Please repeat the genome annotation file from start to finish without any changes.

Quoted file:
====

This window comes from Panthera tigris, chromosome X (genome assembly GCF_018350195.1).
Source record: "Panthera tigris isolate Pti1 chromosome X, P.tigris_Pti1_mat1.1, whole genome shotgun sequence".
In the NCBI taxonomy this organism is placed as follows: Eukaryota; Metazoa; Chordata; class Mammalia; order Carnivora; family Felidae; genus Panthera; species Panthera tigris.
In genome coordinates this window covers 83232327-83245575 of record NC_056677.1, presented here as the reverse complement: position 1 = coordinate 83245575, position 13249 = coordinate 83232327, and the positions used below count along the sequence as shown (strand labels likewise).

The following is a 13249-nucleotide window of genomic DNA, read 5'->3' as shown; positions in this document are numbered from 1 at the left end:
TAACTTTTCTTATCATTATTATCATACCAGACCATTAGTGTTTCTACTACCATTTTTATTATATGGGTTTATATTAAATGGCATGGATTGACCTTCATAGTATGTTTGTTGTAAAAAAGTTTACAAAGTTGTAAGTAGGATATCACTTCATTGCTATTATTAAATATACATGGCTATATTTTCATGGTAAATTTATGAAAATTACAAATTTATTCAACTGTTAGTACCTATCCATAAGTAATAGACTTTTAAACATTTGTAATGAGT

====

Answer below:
This window comes from Panthera tigris, chromosome X (genome assembly GCF_018350195.1).
Source record: "Panthera tigris isolate Pti1 chromosome X, P.tigris_Pti1_mat1.1, whole genome shotgun sequence".
In the NCBI taxonomy this organism is placed as follows: Eukaryota; Metazoa; Chordata; class Mammalia; order Carnivora; family Felidae; genus Panthera; species Panthera tigris.
In genome coordinates this window covers 83232327-83245575 of record NC_056677.1, presented here as the reverse complement: position 1 = coordinate 83245575, position 13249 = coordinate 83232327, and the positions used below count along the sequence as shown (strand labels likewise).

The following is a 13249-nucleotide window of genomic DNA, read 5'->3' as shown; positions in this document are numbered from 1 at the left end:
TAACTTTTCTTATCATTATTATCATACCAGACCATTAGTGTTTCTACTACCATTTTTATTATATGGGTTTATATTAAATGGCATGGATTGACCTTCATAGTATGTTTGTTGTAAAAAAGTTTACAAAGTTGTAAGTAGGATATCACTTCATTGCTATTATTAAATATACATGGCTATATTTTCATGGTAAATTTATGAAAATTACAAATTTATTCAACTGTTAGTACCTATCCATAAGTAATAGACTTTTAAACATTTGTAATGAGT